12 Good Things

12 Good Things

Keeping with tradition, each year I offer a list of  Twelve Good Things. I’ve paired each good thing with a fundamental inner strength: Learning, Mindfulness, Love, Resilience, Contentment, Integrity, Self-Worth, Courage, Social Intelligence, Motivation, Wisdom, and Peace.

1: LearningHardwiring Happiness: The New Brain Science of Contentment, Calm, and Confidence tells you how to tap the hidden power of little positive experiences to change your brain for the better.

2: Mindfulness – The Mind and Life Institute is the legendary non-profit that brought together prominent scientists and contemplatives such as the Dalai Lama. It is nourishing a new generation of practitioners and scholars with first-rate conferences and research.

3: LovePlan International works in 50 developing countries across Africa, Asia, and the Americas to lift millions of children out of poverty. My wife and I have been supporting Plan for over twenty years, with a long-time interest in Haiti.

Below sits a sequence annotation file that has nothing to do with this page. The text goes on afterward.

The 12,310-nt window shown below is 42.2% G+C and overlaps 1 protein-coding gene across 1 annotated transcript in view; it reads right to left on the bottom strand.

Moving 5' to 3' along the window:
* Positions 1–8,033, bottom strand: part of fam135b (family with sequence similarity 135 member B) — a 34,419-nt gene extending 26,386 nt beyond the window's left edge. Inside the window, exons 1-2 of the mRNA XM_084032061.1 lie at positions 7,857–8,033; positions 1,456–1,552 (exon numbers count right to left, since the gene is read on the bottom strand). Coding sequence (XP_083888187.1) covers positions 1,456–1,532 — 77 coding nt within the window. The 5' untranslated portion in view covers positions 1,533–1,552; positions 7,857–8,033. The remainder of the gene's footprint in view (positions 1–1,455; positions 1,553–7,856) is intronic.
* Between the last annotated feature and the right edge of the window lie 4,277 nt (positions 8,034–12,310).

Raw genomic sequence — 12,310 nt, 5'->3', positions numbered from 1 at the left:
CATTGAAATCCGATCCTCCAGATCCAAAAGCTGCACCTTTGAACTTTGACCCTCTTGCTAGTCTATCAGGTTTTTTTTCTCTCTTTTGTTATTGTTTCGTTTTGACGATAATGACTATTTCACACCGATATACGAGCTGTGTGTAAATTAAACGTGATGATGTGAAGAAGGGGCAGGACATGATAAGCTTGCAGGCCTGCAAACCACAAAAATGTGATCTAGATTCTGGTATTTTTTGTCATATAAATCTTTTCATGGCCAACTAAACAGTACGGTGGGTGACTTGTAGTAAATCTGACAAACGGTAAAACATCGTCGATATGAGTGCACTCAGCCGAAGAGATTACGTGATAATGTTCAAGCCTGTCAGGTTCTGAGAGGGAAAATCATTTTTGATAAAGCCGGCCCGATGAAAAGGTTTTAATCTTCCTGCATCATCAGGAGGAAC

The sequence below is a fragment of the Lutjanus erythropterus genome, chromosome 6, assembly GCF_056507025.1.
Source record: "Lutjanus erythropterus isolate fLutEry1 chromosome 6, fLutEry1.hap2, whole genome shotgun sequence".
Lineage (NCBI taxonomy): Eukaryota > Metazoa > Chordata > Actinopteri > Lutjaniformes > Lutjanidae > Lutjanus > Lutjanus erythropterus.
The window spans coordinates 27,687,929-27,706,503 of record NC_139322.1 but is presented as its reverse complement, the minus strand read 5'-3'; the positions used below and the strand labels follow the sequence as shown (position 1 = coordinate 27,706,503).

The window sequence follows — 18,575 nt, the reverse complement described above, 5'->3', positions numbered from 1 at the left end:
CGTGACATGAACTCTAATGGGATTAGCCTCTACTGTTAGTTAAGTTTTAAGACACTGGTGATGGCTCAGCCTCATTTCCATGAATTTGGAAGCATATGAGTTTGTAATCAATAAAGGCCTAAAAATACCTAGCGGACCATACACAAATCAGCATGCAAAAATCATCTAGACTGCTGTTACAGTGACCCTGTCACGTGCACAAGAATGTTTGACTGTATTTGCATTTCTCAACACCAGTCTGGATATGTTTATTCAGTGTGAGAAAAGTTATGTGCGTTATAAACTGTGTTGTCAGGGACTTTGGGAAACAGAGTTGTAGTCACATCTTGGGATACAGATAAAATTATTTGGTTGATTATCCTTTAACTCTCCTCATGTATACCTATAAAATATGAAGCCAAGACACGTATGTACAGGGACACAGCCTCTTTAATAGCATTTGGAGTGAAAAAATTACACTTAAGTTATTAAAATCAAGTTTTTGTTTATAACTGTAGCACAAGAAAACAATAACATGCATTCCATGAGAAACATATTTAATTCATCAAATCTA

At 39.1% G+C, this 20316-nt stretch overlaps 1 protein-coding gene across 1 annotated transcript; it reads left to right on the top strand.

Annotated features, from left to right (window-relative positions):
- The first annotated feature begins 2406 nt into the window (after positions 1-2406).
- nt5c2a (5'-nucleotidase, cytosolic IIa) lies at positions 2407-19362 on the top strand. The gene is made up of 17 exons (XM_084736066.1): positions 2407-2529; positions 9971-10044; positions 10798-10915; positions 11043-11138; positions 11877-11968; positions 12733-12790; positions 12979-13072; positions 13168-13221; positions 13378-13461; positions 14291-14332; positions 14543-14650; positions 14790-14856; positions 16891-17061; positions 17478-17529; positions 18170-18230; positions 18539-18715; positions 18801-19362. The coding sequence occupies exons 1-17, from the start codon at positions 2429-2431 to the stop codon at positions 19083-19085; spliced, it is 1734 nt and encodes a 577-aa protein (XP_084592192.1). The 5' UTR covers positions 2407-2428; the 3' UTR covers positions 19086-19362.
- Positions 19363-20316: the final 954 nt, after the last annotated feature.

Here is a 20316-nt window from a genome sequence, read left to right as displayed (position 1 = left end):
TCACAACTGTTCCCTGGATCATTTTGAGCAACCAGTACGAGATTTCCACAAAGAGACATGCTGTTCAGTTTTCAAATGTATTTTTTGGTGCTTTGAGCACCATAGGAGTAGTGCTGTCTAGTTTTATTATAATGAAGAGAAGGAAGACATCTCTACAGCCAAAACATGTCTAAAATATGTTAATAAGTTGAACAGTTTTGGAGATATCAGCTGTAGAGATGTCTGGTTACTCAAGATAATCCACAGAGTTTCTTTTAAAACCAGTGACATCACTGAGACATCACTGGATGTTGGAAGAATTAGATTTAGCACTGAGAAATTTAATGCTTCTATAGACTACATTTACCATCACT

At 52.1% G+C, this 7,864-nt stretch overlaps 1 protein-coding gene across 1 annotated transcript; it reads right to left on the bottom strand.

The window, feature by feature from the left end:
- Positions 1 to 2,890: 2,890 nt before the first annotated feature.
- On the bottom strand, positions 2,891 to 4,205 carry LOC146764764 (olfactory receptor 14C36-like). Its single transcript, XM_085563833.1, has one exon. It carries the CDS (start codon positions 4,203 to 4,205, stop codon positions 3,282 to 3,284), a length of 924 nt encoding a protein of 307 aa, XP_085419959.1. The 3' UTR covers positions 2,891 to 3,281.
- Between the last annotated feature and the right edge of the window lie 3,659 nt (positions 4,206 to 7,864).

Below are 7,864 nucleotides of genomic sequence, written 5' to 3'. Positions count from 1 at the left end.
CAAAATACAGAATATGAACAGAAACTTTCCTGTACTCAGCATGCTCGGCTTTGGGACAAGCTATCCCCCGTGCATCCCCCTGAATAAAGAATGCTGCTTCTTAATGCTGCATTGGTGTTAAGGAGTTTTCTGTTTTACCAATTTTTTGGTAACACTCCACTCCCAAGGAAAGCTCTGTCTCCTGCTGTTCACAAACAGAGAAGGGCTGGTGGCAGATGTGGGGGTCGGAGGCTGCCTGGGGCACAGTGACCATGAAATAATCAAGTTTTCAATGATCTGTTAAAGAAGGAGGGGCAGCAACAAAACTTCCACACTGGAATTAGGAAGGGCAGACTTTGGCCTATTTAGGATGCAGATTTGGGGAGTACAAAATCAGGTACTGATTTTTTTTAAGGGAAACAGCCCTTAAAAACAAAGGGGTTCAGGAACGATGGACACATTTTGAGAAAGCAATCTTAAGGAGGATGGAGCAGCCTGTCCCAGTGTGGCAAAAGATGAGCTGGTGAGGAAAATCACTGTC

4: ResilienceYour Skillful Means (sponsored by The Wellspring Institute for Neuroscience and Contemplative Wisdom) freely offers nearly a hundred different methods for psychological or spiritual growth.

5: Contentment – Check out Awakening Joy, a five-month course by James Baraz to develop your natural capacity for happiness. Over 10,000 people have taken it worldwide, and it’s been featured in O Magazine. It’s starting in January 2014 and is available both live in the San Francisco Bay Area and on the internet.

6: IntegrityPariyatti sends me a short Buddhist quote each day – I love ’em – plus provides other free resources. Dharma Seed offers zillions of free talks from both monastics and householders.

7: Self-Worth – Personal practice is the foundation of confidence and self-worth, so check out these 52 short videos from me at Just One Minute. They’re based on the practices in my book, Just One Thing – and Wendy Sullivan, LMSW, generously developed wonderful written guides to each practice. Together, these free videos and written guides would set you up for a great year of practice.

8: Courage – My dear friend Tom Bowlin has been writing poems for many years, and he’s published a collection of them – titled Us – in an e-book available for both Kindle and Nook. Tom’s poetry is short but not always sweet. It comes raw from his own gritty life and cuts right to the bone – yet is still often funny, heart-opening, and inspiring. I love it!